(2) Further conversion of the conversion mixture of step 1 at a temperature in the range from 230 to 400° C., preferably from 250 to 280° C., at such a pressure that a liquid phase and a gaseous phase are obtained and the gaseous phase can be separated from the liquid phase. The residence time in this reaction stage depends on the water content of the mixture, on the reaction temperature and the reactor pressure and on the degree of polymerization desired for the product at the end of the reaction time. It is up to 10 hours, preferably in the range from 0.1 to 5 hours, particularly preferably from 0.1 to 3 hours.

The removal of the gas phase may be effected by the use of stirred or unstirred separating tanks or tank batteries and by the use of evaporator apparatuses, for example by means of circulatory evaporators or thin-film evaporators, as by filmtruders, or by means of annular disk reactors, which ensure an enlarged phase interface. In certain circumstances, recirculation of the reaction mixture or the use of a loop reactor may be necessary to enlarge the phase interface. Furthermore, the removal of the gas phase may be furthered by the addition of water vapor or inert gas into the liquid phase.

If the degree of polymerization is sufficient, then the polymer melt obtained can be discharged from the second stage, for example by means of a gear pump, cooled in a waterbath and further processed in subsequent process steps known to one skilled in the art, for example by extrusion, extraction, pigmenting, tempering.

In a possible embodiment of the second process step, the pressure corresponds to the equilibrium vapor pressure of water at the preselected temperature, so that water separation from the reaction mixture is possible over a finite period of for example 100 minutes. High degrees of polymerization or product viscosities, however, then require a further, third stage enabling an effective condensation of the reaction mixture at low pressures.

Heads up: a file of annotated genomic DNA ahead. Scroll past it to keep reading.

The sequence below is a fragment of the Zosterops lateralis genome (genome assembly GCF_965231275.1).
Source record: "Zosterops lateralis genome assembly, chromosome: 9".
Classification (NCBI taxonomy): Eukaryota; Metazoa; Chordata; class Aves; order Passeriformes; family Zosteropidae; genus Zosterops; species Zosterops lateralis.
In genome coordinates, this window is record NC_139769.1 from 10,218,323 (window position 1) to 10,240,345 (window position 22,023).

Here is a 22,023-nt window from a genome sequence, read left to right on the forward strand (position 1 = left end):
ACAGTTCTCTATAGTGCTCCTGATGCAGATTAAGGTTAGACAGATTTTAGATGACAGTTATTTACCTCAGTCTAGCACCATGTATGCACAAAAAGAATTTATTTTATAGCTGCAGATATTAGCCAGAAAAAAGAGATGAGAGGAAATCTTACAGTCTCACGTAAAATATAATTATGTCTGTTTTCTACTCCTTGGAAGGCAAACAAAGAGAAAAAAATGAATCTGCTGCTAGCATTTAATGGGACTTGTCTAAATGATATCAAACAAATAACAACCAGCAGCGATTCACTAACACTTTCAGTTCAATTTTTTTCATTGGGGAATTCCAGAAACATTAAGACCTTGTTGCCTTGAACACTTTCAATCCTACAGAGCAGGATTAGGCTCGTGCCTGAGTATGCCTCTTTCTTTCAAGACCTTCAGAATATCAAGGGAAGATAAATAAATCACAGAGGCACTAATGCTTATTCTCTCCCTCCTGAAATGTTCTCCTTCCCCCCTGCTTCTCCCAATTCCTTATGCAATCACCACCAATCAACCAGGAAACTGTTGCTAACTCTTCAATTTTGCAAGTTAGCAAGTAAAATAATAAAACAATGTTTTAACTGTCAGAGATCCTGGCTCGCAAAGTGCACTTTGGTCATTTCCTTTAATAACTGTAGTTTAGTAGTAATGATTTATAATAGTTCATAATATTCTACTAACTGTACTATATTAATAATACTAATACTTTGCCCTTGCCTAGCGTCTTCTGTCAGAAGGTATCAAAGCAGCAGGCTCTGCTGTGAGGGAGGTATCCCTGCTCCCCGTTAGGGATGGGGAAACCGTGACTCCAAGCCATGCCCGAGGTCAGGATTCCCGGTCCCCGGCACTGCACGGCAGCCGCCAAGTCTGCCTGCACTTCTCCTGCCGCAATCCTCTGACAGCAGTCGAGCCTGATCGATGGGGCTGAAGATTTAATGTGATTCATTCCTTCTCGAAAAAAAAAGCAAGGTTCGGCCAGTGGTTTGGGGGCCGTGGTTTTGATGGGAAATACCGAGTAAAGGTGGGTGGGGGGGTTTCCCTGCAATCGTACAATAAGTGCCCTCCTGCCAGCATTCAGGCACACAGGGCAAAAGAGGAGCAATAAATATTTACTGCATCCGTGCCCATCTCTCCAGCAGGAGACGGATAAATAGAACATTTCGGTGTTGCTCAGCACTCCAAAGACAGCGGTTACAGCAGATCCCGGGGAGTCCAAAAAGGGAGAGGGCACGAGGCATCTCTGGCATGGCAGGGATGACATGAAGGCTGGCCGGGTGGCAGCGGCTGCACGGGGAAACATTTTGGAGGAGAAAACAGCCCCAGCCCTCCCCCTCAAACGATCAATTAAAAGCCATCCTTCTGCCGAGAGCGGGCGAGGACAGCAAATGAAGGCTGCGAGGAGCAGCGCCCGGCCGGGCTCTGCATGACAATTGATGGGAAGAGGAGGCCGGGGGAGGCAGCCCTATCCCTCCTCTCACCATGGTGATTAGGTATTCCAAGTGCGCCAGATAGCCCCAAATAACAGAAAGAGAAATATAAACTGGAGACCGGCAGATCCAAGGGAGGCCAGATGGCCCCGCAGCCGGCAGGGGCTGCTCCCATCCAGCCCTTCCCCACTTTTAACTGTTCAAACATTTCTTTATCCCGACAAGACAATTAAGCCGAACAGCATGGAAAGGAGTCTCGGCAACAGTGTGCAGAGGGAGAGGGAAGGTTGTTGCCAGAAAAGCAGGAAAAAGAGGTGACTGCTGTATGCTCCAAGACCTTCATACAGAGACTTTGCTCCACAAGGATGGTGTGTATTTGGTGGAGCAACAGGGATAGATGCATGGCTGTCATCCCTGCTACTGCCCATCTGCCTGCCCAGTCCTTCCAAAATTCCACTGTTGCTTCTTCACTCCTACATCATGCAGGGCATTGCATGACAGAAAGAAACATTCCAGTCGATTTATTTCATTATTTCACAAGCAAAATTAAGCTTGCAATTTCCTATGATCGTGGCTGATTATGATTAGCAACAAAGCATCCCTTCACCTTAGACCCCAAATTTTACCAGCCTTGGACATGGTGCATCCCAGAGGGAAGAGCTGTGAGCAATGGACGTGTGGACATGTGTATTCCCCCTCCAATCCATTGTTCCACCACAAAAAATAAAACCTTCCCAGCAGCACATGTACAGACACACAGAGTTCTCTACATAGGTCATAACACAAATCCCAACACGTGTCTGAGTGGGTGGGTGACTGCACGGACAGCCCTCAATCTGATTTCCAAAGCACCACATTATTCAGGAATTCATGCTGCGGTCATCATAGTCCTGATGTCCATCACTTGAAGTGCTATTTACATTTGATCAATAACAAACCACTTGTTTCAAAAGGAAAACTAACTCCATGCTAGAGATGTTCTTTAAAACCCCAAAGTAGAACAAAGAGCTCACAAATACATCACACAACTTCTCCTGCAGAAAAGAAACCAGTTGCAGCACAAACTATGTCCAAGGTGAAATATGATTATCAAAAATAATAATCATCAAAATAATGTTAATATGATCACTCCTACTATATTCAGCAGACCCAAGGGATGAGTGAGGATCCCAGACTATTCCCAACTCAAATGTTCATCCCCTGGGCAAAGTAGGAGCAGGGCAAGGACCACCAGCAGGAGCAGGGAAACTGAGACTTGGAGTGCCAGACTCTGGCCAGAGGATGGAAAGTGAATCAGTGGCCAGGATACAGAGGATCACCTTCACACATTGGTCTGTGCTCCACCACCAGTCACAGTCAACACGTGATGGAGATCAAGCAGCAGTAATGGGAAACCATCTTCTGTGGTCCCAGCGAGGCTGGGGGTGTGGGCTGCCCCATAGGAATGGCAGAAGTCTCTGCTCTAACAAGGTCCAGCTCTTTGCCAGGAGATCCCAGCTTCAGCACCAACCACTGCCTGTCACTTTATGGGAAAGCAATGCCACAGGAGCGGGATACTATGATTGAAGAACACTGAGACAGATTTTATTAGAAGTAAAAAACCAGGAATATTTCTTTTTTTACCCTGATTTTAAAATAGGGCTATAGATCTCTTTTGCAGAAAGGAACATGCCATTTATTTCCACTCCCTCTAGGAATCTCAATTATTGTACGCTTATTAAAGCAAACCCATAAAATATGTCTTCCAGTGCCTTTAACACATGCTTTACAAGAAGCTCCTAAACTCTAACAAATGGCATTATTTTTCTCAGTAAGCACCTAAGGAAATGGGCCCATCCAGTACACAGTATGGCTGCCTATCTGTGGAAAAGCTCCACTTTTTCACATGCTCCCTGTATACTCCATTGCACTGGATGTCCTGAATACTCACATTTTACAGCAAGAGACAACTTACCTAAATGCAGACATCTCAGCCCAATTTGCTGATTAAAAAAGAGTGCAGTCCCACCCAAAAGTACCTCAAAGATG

(3) The removal of the resulting water of condensation is effected in the third step similarly to the second step by the use of stirred or unstirred separating tanks or tank batteries and by the use of evaporator apparatuses, for example by circulatory evaporators or by thin-film evaporators, as by filmtruders, or by annular disk reactors, which ensure an enlarged phase interface. In certain circumstances recirculation of the reaction mixture or use of a loop reactor may be necessary to enlarge the phase interface. Furthermore, the removal of water can be furthered by the addition of inert gas into the liquid and the gaseous phase. The reaction temperatures are preferably set in the range from 250 to 310° C., particularly preferably from 270 to 290° C., and the reaction pressure preferably less than 2 bar.

The above-described process may be preceded by the steps of:

(a) mixing of the hydrogenation mixture of hexamethylenediamine and aminocapronitrile with water and subsequent conversion at a temperature in the range from 90 to 400° C. and a pressure in the range from 0.1 to 15×106 Pa,

(b) further conversion of the conversion mixture of step (a) at a temperature in the range from 200 to 350° C. and a pressure which is lower than the pressure in step (a) and is adjusted so as to obtain a liquid and a gaseous phase, separation of the gaseous phase from the liquid phase,